Bacteriophages are the most abundant biological entities in the biosphere, and this dynamic and old population is, not surprisingly, highly diverse genetically. Relative to bacterial genomics, phage genomics has advanced slowly, and a higher-resolution picture of the phagosphere is only just emerging. This view reveals substantial diversity even among phages known to infect a common host strain, but the relationships are complex, with mosaic genomic architectures generated by illegitimate recombination over a long period of evolutionary history.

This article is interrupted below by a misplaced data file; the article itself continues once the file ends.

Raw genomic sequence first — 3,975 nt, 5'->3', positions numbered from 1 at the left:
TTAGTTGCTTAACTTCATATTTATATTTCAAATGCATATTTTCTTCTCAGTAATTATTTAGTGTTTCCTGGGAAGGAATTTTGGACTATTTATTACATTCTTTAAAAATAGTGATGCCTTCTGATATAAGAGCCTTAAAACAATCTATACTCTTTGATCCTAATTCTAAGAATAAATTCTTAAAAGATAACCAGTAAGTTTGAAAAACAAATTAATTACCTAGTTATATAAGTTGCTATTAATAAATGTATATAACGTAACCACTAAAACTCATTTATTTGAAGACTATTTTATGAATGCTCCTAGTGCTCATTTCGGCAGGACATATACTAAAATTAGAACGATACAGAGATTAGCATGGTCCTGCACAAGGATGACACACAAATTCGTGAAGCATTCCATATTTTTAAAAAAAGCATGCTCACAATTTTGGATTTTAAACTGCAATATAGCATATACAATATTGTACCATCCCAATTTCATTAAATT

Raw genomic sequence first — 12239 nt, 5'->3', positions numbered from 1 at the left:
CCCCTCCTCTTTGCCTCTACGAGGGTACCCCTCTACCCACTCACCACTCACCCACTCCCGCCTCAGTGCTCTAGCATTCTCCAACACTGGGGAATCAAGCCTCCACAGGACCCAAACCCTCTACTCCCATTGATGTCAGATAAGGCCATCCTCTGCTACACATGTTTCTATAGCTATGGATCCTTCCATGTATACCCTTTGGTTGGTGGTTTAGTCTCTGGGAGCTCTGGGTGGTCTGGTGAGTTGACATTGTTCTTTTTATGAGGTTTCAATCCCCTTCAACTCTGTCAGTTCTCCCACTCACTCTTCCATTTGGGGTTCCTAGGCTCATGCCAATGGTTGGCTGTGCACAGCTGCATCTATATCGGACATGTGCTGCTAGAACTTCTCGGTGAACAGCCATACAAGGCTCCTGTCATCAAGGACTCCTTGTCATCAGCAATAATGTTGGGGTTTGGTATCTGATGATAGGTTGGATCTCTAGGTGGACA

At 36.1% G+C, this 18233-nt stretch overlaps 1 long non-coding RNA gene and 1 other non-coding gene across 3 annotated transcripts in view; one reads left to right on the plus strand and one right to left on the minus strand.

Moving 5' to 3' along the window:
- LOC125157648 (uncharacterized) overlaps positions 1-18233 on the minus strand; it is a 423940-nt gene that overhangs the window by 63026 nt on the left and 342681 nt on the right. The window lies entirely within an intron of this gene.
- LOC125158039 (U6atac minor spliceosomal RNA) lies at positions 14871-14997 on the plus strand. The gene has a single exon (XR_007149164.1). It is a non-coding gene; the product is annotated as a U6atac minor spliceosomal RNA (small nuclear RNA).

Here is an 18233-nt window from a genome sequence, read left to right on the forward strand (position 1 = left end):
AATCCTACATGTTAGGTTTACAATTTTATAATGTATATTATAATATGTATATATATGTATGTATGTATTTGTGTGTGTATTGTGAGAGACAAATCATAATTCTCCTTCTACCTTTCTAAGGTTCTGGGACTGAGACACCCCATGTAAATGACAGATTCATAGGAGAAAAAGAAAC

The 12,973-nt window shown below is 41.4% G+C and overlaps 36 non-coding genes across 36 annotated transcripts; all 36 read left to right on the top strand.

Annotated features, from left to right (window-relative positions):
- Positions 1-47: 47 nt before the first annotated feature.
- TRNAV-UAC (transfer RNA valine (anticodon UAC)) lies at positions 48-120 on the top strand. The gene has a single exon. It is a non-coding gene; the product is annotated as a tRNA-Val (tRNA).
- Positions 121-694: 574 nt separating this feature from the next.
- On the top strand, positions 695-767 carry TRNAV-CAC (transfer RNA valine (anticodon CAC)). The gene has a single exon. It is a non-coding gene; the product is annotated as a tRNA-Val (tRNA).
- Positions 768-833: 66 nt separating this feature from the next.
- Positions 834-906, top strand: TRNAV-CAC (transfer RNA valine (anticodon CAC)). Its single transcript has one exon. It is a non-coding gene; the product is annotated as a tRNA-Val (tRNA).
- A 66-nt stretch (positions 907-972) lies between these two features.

Bacteriophages are the dark matter of the biological world ; a vastness of ill-defined genetic variation whose impacts we observe on the microbial population but of which we have little understanding. The phage population is estimated to contain approximately 1031 particles and is highly dynamic, with the population turning over every few days. Moreover, this rolling boil of evolution has been churning away for perhaps two billion years or more, giving rise to fantastic genetic diversity.